Around 10 years ago, a puppy tore up the cover of an old book belonging to Anna Troupe.
Trying to salvage the cover, Troupe meticulously attempted to piece it back together. That process eventually inspired her to make collage artwork, which evolved from a hobby into a profession.
Troupe’s work is now featured in an exhibit at Perch Studios, at 204 W. Main St. in Carrboro.
“It was quite a while before I felt willing to show my artwork and try to sell it,” Troupe said. “I feel like I am still developing what I do with collage and am excited to see where it goes.
“Conceptually, it’s very personal for me.”
Perch Studios is a co-working space — one people rent out together and share.
“(The space) is for anyone who needs a place to work for any reason — because the café is too noisy or their home is too distracting or their office is too far away,” said Vinci Daro, who is in charge of the space.
Perch Studios also contains an acupuncture studio run by Kim Calandra, who offers sessions two times per week and said she is trying to make acupuncture more affordable.
“Everybody who sits for work has some kind of ailment so it’s very complementary to the space,” Daro said.
Daro said Tim Peck, a Carrboro contractor and plumber, has owned the space since 2006. Perch Studios hosts an open house or art exhibit that opens once each month in conjunction with the 2nd Friday Art Walk. Before Perch Studios became a co-working space in August 2013, it housed the studio of artist Jennifer Padilla. Padilla continues to work out of a studio there.
“I think it’s a great space. It does what co-working is supposed to do,” said Carrboro Economic and Community Development Director Annette Stone. “(It) gives folks an opportunity to grow as a business and as a person and entrepreneur.”
Stone said the Carrboro cooperative on West Weaver Street provides a similar space to Perch Studios for co-working.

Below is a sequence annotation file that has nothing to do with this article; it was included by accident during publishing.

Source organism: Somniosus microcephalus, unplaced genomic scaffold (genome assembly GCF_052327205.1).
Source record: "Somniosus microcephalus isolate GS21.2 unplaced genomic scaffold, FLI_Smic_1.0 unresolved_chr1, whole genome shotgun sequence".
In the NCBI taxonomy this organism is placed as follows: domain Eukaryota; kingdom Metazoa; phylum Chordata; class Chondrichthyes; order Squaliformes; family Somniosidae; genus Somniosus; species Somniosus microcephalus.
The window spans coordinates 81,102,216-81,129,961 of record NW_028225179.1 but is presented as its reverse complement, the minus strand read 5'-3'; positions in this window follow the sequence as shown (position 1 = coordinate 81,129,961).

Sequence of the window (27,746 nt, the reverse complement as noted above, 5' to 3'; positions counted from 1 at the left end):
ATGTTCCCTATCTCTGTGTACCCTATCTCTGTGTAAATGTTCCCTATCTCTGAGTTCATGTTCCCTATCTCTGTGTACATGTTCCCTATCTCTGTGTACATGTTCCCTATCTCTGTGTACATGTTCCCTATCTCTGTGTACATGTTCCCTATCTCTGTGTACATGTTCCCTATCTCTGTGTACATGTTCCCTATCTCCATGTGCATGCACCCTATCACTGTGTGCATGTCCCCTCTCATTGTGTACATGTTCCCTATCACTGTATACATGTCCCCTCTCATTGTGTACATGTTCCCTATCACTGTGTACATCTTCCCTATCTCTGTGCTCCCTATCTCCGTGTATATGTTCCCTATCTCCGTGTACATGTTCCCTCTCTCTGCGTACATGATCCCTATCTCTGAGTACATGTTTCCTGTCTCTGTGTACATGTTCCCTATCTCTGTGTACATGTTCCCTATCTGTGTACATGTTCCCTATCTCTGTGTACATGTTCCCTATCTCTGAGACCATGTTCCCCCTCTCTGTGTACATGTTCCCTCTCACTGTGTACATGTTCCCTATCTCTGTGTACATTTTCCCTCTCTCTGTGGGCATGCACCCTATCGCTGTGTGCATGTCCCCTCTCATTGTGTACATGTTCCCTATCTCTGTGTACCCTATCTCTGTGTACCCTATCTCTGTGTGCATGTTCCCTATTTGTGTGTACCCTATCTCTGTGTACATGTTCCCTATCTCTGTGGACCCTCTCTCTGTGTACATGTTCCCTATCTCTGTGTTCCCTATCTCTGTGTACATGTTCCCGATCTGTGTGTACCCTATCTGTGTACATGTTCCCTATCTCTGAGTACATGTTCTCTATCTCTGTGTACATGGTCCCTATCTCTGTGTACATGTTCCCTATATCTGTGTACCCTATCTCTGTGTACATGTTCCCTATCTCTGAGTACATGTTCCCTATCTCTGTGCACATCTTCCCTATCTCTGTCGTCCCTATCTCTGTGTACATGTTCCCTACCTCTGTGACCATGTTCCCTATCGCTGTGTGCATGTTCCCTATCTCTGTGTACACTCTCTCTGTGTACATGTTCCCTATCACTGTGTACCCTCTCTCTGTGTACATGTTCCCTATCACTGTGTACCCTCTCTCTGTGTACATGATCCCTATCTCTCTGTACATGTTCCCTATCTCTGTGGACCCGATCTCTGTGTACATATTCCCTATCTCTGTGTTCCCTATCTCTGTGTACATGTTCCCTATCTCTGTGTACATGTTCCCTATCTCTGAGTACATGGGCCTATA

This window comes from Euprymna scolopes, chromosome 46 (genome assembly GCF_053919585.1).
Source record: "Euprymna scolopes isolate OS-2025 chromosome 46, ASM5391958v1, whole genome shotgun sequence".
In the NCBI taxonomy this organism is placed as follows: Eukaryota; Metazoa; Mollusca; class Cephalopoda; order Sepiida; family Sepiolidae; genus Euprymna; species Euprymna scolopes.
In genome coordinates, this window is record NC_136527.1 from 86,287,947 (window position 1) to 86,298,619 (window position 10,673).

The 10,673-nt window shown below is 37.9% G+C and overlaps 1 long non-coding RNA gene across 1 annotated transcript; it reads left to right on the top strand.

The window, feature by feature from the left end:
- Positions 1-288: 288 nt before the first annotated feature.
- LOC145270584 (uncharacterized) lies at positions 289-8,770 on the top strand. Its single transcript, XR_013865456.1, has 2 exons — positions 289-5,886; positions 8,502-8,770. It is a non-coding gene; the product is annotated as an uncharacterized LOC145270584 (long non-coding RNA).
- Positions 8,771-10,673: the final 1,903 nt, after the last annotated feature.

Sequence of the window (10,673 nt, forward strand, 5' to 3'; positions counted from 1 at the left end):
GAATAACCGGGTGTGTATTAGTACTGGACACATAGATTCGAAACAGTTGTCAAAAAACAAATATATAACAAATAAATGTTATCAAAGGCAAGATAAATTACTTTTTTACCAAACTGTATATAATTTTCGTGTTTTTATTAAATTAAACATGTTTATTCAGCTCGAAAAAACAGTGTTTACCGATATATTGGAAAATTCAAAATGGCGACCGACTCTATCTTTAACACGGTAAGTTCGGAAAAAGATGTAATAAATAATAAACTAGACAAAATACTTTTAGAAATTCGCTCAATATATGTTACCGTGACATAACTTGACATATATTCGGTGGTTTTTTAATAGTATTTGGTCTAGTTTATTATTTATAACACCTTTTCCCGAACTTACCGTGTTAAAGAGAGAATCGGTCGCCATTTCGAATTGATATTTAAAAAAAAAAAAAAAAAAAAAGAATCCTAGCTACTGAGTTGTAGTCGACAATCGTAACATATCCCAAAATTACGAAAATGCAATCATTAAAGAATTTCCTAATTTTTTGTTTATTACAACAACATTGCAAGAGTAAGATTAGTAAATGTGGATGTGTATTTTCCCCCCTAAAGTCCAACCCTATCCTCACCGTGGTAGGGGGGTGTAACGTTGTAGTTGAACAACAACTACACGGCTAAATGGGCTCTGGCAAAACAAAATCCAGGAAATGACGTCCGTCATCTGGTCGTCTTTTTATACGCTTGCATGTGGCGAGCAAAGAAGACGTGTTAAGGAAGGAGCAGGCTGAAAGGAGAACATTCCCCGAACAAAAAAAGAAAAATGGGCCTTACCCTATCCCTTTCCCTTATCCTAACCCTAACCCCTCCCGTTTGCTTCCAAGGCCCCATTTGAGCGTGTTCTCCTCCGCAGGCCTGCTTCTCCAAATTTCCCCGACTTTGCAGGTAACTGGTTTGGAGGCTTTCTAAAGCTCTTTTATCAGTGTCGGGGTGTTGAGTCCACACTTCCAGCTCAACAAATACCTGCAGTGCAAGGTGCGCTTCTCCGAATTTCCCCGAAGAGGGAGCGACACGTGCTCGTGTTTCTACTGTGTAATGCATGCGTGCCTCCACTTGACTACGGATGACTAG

Daro said the people who use Perch Studios come from a variety of professions. There’s a biographer, a health care software developer, a comic book developer and a civil engineer.
Daro works in math education and said she also uses the space.
“We find out at the surface level what everyone does but we’re not working together,” Daro said. “Everyone’s just doing their own thing and everyone’s focused, so that’s the nice thing too — no one’s boss is in the room.”
Lindsey Alexander, a former editor at HarperCollins Publishers who now works as a contract editor and writer, said Perch Studios has different tiers of memberships. She works at the common table, which is $100 per month.
“Working from a home office can be isolating, and you also don’t have a firm reason to put work aside at the end of the traditional work day,” Alexander said. “Working at a co-working space, on the other hand, gives me a much stronger incentive in order to wrap up a day’s work by 5 p.m., go home, and recharge for the next day, rather than letting work slide into dinnertime, after dinner, first thing when I get up.”
Troupe’s exhibit opened on Jan. 10 and will be up for the rest of February, giving members of the community and the co-working space a chance to come view her collages.
She said the inspiration for her work comes from a variety of places, just like the materials.
“There’s so much great graphic design on everything now that I find interest in the paper bag from Walgreens or some weird junk mail advertisement, lots of things I would normally just throw in the recycling bin,” Troupe said. “My favorite thing to use lately is old gift wrap and greeting cards that I get from the scrap exchange in Durham.”
Troupe, a graduate student at N.C. State’s College of Textiles, says she is starting to incorporate her collages into fabric and product design.
“All these remnants endear themselves to me for their unique beauty, they feel like gifts when I discover them honestly, and then it makes me happy to try to utilize that beauty in a work of art,” Troupe said.
Story edited by Aaron Dodson
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